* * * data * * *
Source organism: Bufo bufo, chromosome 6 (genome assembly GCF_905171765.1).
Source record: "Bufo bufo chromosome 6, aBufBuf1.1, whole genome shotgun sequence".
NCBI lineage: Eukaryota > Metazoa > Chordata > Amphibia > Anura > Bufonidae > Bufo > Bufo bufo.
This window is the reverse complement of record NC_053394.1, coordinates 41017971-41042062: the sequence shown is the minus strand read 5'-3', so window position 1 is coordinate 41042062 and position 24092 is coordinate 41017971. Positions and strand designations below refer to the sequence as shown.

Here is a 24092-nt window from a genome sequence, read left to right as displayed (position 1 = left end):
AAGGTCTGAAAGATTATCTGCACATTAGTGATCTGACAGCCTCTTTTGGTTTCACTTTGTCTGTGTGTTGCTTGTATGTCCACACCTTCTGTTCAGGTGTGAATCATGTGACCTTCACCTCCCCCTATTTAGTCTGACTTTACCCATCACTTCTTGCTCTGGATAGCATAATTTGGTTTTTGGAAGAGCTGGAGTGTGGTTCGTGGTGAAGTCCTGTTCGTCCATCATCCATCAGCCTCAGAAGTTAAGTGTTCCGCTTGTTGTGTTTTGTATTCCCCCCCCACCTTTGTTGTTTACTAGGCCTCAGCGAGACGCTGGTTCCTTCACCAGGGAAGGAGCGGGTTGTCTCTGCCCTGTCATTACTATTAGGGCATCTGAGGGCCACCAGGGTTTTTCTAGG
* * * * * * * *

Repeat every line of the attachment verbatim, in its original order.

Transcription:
Source organism: Bufo bufo, chromosome 6 (genome assembly GCF_905171765.1).
Source record: "Bufo bufo chromosome 6, aBufBuf1.1, whole genome shotgun sequence".
NCBI lineage: Eukaryota > Metazoa > Chordata > Amphibia > Anura > Bufonidae > Bufo > Bufo bufo.
This window is the reverse complement of record NC_053394.1, coordinates 41017971-41042062: the sequence shown is the minus strand read 5'-3', so window position 1 is coordinate 41042062 and position 24092 is coordinate 41017971. Positions and strand designations below refer to the sequence as shown.

Here is a 24092-nt window from a genome sequence, read left to right as displayed (position 1 = left end):
AAGGTCTGAAAGATTATCTGCACATTAGTGATCTGACAGCCTCTTTTGGTTTCACTTTGTCTGTGTGTTGCTTGTATGTCCACACCTTCTGTTCAGGTGTGAATCATGTGACCTTCACCTCCCCCTATTTAGTCTGACTTTACCCATCACTTCTTGCTCTGGATAGCATAATTTGGTTTTTGGAAGAGCTGGAGTGTGGTTCGTGGTGAAGTCCTGTTCGTCCATCATCCATCAGCCTCAGAAGTTAAGTGTTCCGCTTGTTGTGTTTTGTATTCCCCCCCCACCTTTGTTGTTTACTAGGCCTCAGCGAGACGCTGGTTCCTTCACCAGGGAAGGAGCGGGTTGTCTCTGCCCTGTCATTACTATTAGGGCATCTGAGGGCCACCAGGGTTTTTCTAGG